As Nepal truce ends, UN human rights chief warns against abuses

5 January 2006
Louise Arbour

With the expiration of the four-month unilateral ceasefire by Communist rebels in Nepal, the United Nations High Commissioner for Human Rights today urged all sides to avoid a renewal of the gross abuses that characterized their conflict.

“It is a tragedy for the people of Nepal that full-scale armed conflict may now resume. But there need not and must not be the same gross violations of international humanitarian law and human rights standards that have been perpetrated during previous phases of the conflict,” High Commissioner Louise Arbour said in Geneva. The truce expired on 2 January.

Nepal is a party to the Geneva Conventions as well as to most international human rights treaties, while the leadership of the Communist Party of Nepal (CPN) (Maoist) has made general commitments to observe international humanitarian law and respect rights. Ms. Arbour called on both “to declare publicly their acceptance of all that these principles, and to explain to their cadres their responsibility to respect them in practice.”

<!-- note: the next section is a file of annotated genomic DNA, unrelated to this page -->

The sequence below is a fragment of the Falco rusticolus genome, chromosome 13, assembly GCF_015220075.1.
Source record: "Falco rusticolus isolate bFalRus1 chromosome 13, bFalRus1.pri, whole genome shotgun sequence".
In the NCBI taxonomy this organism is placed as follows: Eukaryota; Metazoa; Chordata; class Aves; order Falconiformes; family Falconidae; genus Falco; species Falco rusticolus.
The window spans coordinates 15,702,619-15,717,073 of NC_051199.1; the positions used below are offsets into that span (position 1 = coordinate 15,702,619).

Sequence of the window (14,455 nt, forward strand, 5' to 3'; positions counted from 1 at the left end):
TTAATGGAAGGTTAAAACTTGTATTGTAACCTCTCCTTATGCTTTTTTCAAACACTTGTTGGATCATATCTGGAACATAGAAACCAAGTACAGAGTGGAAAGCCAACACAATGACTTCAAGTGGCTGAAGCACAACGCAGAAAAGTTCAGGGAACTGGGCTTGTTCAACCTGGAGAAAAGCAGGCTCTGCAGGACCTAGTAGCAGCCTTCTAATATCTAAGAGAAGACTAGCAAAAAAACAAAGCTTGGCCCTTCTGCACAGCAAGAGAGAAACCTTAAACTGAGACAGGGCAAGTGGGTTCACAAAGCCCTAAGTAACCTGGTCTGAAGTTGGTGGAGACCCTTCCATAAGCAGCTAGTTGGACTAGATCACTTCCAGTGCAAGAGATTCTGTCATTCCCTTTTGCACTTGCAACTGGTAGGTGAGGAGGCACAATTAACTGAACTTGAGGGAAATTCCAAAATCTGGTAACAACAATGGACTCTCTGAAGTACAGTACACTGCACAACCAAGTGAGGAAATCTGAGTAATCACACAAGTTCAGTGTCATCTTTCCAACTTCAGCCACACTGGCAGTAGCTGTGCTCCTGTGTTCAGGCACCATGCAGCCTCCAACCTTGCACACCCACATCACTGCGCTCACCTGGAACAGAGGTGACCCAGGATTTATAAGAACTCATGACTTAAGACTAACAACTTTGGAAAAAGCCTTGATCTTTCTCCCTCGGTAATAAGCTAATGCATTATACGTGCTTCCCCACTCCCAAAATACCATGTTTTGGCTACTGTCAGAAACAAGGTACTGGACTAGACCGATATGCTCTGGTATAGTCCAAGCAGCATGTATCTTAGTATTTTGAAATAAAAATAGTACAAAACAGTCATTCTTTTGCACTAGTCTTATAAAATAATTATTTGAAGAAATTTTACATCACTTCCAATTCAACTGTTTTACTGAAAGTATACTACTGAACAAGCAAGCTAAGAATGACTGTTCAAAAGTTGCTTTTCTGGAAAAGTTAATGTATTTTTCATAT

Anyone violating human rights must be held accountable, she said, including commanders.

International humanitarian law, applicable in situations of armed conflict, prohibits murder or violence to persons taking no active part in hostilities. "I remind the CPN (Maoist) that this includes government officials, the families of security forces personnel, and persons alleged to be informers,” the High Commissioner said, "and I remind the state security forces that this includes unarmed persons thought to be Maoists or to have aided the Maoists."

Nepalese law prohibits attacks against civilians and acts or threats of violence intended to spread terror among the civilian population, and it requires he parties to the conflict to distinguish between civilian objects and military objectives. But during the course of the armed conflict in Nepal, both sides committed serious violations of international humanitarian law.

The conflict has been marked by extrajudicial executions, forced disappearances and abductions, attacks on public transport buses, indiscriminate bombing of civilian areas, widespread torture and other crimes. Children have been killed and injured, forcibly recruited, used as informers, and arbitrarily detained and beaten.

Ms. Arbour said her office in Nepal “will be closely monitoring the conduct of both parties in the period ahead.”


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